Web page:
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The Last Ring-bearer|
UPDATE: Second edition!
More than 15 years ago Russian scientist Kirill Yeskov tried to settle certain geographical problems in Tolkien's fantasy world. One thing led to another, and he tackled a bigger project - what if we assumed that it's no less real than our world? His conclusion was that in such a case, the story of the Ring of Power is most likely a much-altered heroic retelling of a major war - but what was that war really about?
The result of this re-appraisal was the publication in 1999 of The Last Ring-bearer - a re-thinking of Tolkien's story in real-world terms. Dr. Yeskov, a professional paleontologist whose job is reconstructing long-extinct organisms and their way of life from fossil remnants, performs essentially the same feat in The Last Ring-bearer, reconstructing the real world of Tolkien's Arda from The Lord of the Rings - the heroic tales of the Free Men of the West written in that world. We have a pretty good idea how well heroic tales map to reality from our own world...
I was impressed enough by this work to spend a few dozen lunch hours translating it to English. (Reportedly, some publishing houses have considered a commercial translation of this book, which had been published in several major European languages, but abandoned the idea out of fear of the Tolkien estate, which doesn't countenance any derivative works, especially in English. Witness the history of its relationship with New Line Cinema. This translation is non-commercial. The Russian original can be found here.) I have been fortunate to establish communication with the author and have the translation vetted (and much corrected) by him. I now offer this work for your perusal. At 139,000 words, this 1 Mb PDF is about 80% of the length of The Fellowship of the Ring. Suggestions for corrections will be appreciated. Please mention how you heard about this translation when commenting. Errata will be published here soon.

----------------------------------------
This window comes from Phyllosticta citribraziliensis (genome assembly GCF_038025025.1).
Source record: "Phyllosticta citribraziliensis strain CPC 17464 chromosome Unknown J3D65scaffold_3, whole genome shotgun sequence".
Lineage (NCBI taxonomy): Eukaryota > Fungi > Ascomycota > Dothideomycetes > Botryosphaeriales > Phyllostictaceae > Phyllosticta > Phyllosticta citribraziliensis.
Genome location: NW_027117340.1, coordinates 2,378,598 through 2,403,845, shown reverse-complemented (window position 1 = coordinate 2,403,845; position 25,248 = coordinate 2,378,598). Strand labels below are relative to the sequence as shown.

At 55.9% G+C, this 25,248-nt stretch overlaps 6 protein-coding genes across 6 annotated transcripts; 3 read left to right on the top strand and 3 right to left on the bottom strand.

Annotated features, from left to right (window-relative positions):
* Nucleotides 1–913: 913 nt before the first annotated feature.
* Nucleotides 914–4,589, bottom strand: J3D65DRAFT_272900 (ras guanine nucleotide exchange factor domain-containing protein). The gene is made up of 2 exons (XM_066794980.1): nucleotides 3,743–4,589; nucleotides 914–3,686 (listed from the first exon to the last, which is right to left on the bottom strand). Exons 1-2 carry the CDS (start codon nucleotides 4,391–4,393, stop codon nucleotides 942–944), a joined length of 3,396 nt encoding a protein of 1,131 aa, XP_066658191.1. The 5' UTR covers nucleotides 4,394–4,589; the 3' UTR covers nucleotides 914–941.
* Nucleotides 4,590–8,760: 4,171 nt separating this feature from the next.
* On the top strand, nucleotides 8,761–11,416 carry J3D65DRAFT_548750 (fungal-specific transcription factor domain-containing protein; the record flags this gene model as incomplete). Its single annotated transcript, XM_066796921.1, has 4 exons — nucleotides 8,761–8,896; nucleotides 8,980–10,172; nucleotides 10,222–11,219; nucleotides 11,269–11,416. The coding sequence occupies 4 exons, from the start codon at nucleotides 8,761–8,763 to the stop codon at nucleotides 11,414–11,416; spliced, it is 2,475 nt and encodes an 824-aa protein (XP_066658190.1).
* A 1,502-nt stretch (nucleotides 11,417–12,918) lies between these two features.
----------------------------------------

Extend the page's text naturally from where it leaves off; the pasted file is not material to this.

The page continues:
UPDATE: I have translated an essay Dr. Yeskov wrote after the first publication of this book. It may answer some of your questions about his motivation and method.</b>
I have to disappoint the fans of Sauron: His Majesty Sauron the VIII rates only a few mentions in this work, having been nothing more than an enlightened king. Nor does the Ring of Power rate more than a passing mention. Likewise the Hobbits: unlike LOTR, this story is not about them. Finally, no attempt has been made to imitate J.R.R. Tolkien's style - it is deliberately modern and down-to-earth.
I am now working on a second edition, with some corrections (very few, the author was thorough) and, hopefully, smoother prose.
- Page 5: read "consciousness" for "conscious." I'm considering a different expression altogether, as it's hard to walk while unconscious. Same on page 71.
- Page 53: read "Those may very well be needed more than the rest." for "Seemingly, those will be needed no more than all the rest."
- Page 108: read "had decided to call them Mountains of Shadow" for "had decided to cal then Mountains of Shadow"